Tomorrow is day 1 for TechStars Boulder 2012, and I’m sitting here this evening putting together the orientation presentation. My final slide is called the TechStars Survival Guide, and it consists of only a few bullet points. It strikes me as I finished the slide that they’re not just bullet points to survive TechStars, but on how to radically increase your chances in any startup. So let me share them with you.
1. Be intellectually honest. It basically means you have to know yourself, know what you’re good at and what you suck at. By identifying what you suck at – you can easily surround yourself with those who have strengths in your areas of weakness. Being intellectually honest means being open to feedback, even when that feedback is negative. I’m a firm believer that successful entrepreneurs leverage their strengths and compensate for their weaknesses by hiring the right people.
2. Deep engagement with mentors. This is true even for startups not associated with an accelerator like TechStars. Find mentors, experienced entrepreneurs and leaders who have knowledge in what you’re doing. By engaging with mentors, you can avoid easy-to-make mistakes. But the key is to engage with mentors deeply. Empirical observations suggest that founders who are good at this tend to do much better with their companies than founders who don’t.
3. Find the truth. Startups are risky business. But if you want to radically decrease the chances of failure, engage in lean startup methodologies. It isn’t about your idea anymore, it’s about what customers are willing to pay for. I don’t care how good your hunch is, get to the truth by getting feedback from customers early and often.
4. Prototype rapidly (or my favorite – code badass shit). Don’t spend months and months building. Know what a minimum viable product is, build it fast, and get it out there to start generating feedback. This will help you get to the truth more quickly.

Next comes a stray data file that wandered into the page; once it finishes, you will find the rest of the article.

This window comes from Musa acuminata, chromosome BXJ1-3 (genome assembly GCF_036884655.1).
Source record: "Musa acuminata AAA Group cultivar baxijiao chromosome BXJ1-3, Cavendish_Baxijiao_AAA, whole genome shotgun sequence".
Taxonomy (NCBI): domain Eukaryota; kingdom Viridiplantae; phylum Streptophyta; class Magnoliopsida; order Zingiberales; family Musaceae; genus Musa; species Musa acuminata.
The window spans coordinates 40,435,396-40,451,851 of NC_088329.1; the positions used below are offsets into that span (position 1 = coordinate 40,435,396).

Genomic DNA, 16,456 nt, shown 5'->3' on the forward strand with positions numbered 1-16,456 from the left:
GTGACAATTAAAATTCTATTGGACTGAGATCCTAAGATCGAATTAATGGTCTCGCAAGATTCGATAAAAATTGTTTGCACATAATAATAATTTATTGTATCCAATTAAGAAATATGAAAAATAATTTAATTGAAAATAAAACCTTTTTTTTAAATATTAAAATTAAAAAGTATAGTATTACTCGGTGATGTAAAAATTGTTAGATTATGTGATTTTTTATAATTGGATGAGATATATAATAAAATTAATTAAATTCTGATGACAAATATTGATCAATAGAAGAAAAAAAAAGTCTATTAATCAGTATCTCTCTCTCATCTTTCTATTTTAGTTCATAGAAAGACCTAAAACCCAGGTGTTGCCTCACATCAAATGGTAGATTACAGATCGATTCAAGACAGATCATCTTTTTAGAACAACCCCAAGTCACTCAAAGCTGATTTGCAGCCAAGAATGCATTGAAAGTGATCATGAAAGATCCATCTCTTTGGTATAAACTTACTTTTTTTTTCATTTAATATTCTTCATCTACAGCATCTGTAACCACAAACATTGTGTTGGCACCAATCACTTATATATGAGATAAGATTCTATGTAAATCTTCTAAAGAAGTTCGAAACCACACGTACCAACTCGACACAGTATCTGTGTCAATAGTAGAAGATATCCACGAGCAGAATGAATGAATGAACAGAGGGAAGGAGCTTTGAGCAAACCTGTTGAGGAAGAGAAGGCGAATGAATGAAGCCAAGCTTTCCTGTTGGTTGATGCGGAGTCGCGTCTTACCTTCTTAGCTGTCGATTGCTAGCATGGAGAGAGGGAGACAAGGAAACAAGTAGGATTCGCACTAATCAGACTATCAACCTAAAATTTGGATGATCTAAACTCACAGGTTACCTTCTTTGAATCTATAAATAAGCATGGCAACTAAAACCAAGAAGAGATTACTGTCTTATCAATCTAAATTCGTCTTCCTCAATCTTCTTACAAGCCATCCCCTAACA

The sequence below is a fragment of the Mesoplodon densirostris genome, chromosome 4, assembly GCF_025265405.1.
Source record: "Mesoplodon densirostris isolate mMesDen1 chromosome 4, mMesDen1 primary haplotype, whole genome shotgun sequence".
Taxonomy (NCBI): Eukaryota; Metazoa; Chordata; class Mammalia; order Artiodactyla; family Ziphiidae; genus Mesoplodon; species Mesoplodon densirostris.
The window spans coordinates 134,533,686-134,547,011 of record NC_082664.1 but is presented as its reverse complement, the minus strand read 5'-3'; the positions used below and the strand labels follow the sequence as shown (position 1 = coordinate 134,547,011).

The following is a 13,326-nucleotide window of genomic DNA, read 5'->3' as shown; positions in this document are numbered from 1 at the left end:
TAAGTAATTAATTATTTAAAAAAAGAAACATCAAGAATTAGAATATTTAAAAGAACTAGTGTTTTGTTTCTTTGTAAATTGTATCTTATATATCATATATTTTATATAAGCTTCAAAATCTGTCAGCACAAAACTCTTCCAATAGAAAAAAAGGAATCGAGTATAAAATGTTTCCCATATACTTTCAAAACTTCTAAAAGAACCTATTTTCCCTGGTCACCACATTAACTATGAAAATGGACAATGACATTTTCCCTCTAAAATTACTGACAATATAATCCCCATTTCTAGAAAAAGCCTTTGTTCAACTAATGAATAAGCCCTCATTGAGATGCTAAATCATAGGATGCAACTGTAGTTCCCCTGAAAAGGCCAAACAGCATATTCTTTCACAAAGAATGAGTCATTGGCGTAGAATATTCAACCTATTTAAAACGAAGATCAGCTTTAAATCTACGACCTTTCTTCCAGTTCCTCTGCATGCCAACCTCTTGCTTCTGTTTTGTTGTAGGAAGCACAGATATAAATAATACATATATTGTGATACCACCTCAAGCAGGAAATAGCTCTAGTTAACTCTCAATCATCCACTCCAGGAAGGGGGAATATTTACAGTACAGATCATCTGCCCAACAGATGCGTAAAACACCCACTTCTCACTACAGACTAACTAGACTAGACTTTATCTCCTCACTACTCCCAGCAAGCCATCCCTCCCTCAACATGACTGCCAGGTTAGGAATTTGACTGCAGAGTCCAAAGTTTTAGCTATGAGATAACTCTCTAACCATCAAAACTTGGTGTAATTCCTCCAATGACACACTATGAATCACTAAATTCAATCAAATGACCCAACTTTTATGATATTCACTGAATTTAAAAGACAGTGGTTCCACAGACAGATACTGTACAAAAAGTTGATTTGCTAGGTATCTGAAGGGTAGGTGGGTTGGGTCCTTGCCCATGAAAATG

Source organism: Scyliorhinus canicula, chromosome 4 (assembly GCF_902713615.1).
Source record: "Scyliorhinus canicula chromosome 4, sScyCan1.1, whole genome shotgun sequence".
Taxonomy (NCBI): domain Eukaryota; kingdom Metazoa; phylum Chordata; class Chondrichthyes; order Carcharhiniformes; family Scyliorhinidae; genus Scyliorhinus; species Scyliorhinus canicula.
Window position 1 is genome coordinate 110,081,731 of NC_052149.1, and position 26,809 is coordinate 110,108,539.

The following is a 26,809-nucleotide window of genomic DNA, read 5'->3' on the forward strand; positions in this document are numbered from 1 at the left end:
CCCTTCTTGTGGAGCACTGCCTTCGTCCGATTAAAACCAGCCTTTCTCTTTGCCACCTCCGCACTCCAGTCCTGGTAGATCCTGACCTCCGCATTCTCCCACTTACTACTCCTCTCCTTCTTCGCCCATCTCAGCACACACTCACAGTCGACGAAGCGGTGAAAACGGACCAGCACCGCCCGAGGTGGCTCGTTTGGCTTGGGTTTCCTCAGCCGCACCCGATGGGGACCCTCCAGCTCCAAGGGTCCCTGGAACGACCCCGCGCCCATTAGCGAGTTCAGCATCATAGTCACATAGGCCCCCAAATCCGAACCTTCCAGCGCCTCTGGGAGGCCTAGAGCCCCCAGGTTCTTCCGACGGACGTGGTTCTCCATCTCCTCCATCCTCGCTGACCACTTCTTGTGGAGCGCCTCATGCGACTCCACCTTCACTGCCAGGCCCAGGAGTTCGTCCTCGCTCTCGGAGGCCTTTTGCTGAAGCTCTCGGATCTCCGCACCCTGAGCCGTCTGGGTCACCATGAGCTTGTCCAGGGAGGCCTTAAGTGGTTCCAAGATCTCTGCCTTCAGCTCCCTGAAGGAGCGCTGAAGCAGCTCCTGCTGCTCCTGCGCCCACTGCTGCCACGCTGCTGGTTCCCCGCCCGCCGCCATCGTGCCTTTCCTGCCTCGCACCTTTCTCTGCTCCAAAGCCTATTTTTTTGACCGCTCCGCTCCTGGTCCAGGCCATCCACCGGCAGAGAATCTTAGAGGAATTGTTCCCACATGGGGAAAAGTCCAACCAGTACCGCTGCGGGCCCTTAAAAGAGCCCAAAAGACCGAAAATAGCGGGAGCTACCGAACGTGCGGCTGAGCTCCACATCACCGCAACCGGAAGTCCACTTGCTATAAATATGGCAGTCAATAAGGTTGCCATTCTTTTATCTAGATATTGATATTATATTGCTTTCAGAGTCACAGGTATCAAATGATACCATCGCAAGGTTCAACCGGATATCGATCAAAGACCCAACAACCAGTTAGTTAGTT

5. Synthesize data & decide quickly. Many TechStars founders get analysis paralysis as they try to synthesize the sheer volume of feedback they get. Get data, decide, act. If you’re wrong, fine, just fix it. If you struggle to decide, you waste valuable time and it becomes harder to fix a wrong decision (notice I didn’t say bad decision).
6. Develop a rhythm. Almost everything we do can benefit from a rhythm. (I’m still learning this trick). Everything from code releases, to blogging/tweeting, to email updates to mentors, to staff meetings. Developing a rhythm will keep you in sync and ensure you don’t forget important stuff.
7. Do the right stuff, fast. We’ve all heard the analogy of the jar filled with the big rocks. Is it full? Of course. But then you add smaller pebbles. Now its full? Not quite, you can still add sand. Finally, it’s full… until you pour in water. The key here is to know the difference between busyness and productivity. Keep your eye on the big rocks – moving those items forward. Don’t let the minutiae bog you down (I personally struggle with this one).
Feel free to add tips if you think I’m missing something.